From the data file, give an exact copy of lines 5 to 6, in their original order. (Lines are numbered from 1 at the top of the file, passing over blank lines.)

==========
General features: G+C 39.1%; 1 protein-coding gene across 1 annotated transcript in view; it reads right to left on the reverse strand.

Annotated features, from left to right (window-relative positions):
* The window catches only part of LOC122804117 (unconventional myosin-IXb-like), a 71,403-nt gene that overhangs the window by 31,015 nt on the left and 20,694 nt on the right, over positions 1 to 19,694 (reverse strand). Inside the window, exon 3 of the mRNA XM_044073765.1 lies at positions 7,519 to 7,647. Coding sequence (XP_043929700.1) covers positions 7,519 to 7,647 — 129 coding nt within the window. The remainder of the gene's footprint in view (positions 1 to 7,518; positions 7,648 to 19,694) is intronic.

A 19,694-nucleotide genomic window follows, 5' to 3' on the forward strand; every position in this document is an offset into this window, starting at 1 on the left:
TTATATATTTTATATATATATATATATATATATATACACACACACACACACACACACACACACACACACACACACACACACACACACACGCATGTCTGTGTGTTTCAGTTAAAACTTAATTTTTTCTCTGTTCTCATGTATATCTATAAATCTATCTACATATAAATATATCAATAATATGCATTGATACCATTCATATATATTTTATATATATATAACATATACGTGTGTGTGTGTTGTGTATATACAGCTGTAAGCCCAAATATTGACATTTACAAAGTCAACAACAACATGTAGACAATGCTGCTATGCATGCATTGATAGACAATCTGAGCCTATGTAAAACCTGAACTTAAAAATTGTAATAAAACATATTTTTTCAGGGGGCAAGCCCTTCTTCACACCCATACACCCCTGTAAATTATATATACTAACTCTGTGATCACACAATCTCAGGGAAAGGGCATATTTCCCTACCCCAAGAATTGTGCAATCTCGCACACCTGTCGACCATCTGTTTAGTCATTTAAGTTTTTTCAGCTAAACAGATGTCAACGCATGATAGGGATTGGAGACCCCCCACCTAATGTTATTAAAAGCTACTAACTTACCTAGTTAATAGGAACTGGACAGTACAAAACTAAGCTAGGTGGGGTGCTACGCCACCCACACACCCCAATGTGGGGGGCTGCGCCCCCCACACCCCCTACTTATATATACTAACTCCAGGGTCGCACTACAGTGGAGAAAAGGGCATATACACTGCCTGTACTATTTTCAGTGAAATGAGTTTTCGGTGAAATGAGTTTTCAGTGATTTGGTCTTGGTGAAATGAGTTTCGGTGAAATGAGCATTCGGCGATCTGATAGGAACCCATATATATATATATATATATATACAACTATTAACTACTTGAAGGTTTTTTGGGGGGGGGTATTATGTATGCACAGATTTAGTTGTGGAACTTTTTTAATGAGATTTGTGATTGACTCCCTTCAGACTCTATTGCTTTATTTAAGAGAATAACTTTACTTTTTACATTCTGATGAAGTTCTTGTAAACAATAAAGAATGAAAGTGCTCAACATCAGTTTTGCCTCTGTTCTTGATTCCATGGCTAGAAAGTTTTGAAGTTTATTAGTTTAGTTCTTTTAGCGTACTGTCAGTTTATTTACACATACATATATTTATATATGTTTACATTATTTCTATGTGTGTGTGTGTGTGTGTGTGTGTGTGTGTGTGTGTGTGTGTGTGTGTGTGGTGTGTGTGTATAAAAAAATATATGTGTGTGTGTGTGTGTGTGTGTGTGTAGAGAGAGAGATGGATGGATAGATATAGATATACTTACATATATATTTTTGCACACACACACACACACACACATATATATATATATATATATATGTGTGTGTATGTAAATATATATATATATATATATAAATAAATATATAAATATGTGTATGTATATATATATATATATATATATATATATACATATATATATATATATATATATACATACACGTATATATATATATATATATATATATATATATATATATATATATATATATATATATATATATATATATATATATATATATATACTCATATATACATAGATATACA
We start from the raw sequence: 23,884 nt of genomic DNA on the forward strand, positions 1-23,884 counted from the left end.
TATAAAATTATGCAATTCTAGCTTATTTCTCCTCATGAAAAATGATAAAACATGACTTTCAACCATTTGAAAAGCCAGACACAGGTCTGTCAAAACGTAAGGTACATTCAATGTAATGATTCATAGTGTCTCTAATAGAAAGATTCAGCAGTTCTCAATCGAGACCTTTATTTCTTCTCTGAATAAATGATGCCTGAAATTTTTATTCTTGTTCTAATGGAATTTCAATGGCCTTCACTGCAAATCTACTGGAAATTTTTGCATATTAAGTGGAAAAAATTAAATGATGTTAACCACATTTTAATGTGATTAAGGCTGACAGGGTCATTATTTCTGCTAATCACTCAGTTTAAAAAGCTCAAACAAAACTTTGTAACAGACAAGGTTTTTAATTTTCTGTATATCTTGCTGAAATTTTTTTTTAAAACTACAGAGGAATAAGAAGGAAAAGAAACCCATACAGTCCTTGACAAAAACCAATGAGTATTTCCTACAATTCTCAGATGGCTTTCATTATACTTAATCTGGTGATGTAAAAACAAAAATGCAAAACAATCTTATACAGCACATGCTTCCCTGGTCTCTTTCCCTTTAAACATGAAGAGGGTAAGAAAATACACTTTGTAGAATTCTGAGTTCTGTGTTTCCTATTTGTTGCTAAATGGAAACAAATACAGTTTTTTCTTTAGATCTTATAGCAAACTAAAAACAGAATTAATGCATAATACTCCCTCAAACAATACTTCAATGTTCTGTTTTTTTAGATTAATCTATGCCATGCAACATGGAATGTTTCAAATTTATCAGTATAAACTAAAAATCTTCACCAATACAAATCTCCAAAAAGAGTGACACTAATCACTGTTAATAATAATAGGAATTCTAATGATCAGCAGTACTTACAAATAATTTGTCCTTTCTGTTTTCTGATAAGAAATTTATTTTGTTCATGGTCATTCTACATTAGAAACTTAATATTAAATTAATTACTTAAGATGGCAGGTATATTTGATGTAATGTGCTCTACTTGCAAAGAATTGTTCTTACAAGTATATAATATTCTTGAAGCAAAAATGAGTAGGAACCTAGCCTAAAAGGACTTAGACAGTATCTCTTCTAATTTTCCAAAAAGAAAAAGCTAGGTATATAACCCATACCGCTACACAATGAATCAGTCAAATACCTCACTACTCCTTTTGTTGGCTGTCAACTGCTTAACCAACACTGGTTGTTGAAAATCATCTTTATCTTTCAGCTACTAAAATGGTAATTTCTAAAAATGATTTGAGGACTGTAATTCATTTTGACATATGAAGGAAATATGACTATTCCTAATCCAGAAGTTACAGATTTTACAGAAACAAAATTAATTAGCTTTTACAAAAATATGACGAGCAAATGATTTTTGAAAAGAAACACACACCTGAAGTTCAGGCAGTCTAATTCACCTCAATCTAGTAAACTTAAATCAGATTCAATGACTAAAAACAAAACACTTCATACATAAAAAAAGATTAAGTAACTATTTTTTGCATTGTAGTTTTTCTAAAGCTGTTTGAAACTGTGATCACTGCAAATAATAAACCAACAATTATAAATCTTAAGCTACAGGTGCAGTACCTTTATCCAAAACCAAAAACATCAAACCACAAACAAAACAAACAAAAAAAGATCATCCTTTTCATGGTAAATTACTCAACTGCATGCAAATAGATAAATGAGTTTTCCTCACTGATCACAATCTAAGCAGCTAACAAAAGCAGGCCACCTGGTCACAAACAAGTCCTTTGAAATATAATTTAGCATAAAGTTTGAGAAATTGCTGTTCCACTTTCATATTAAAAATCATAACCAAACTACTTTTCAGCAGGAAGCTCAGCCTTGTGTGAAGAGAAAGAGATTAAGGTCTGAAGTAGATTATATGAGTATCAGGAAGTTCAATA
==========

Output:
TTATATATTTTATATATATATATATATATATATATACACACACACACACACACACACACACACACACACACACACACACACACACACACGCATGTCTGTGTGTTTCAGTTAAAACTTAATTTTTTCTCTGTTCTCATGTATATCTATAAATCTATCTACATATAAATATATCAATAATATGCATTGATACCATTCATATATATTTTATATATATATAACATATACGTGTGTGTGTGTTGTGTATATACAGCTGTAAGCCCAAATATTGACATTTACAAAGTCAACAACAACATGTAGACAATGCTGCTATGCATGCATTGATAGACAATCTGAGCCTATGTAAAACCTGAACTTAAAAATTGTAATAAAACATATTTTTTCAGGGGGCAAGCCCTTCTTCACACCCATACACCCCTGTAAATTATATATACTAACTCTGTGATCACACAATCTCAGGGAAAGGGCATATTTCCCTACCCCAAGAATTGTGCAATCTCGCACACCTGTCGACCATCTGTTTAGTCATTTAAGTTTTTTCAGCTAAACAGATGTCAACGCATGATAGGGATTGGAGACCCCCCACCTAATGTTATTAAAAGCTACTAACTTACCTAGTTAATAGGAACTGGACAGTACAAAACTAAGCTAGGTGGGGTGCTACGCCACCCACACACCCCAATGTGGGGGGCTGCGCCCCCCACACCCCCTACTTATATATACTAACTCCAGGGTCGCACTACAGTGGAGAAAAGGGCATATACACTGCCTGTACTATTTTCAGTGAAATGAGTTTTCGGTGAAATGAGTTTTCAGTGATTTGGTCTTGGTGAAATGAGTTTCGGTGAAATGAGCATTCGGCGATCTGATAGGAACCCATATATATATATATATATATATACAACTATTAACTACTTGAAGGTTTTTTGGGGGGGGGTATTATGTATGCACAGATTTAGTTGTGGAACTTTTTTAATGAGATTTGTGATTGACTCCCTTCAGACTCTATTGCTTTATTTAAGAGAATAACTTTACTTTTTACATTCTGATGAAGTTCTTGTAAACAATAAAGAATGAAAGTGCTCAACATCAGTTTTGCCTCTGTTCTTGATTCCATGGCTAGAAAGTTTTGAAGTTTATTAGTTTAGTTCTTTTAGCGTACTGTCAGTTTATTTACACATACATATATTTATATATGTTTACATTATTTCTATGTGTGTGTGTGTGTGTGTGTGTGTGTGTGTGTGTGTGTGTGTGTGTGTGTGGTGTGTGTGTATAAAAAAATATATGTGTGTGTGTGTGTGTGTGTGTGTGTAGAGAGAGAGATGGATGGATAGATATAGATATACTTACATATATATTTTTGCACACACACACACACACACACATATATATATATATATATATATGTGTGTGTATGTAAATATATATATATATATATATAAATAAATATATAAATATGTGTATGTATATATATATATATATATATATATATATACATATATATATATATATATATATACATACACGTATATATATATATATATATATATATATATATATATATATATATATATATATATATATATATATATATATATATATATATATACTCATATATACATAGATATACA
We start from the raw sequence: 23,884 nt of genomic DNA on the forward strand, positions 1-23,884 counted from the left end.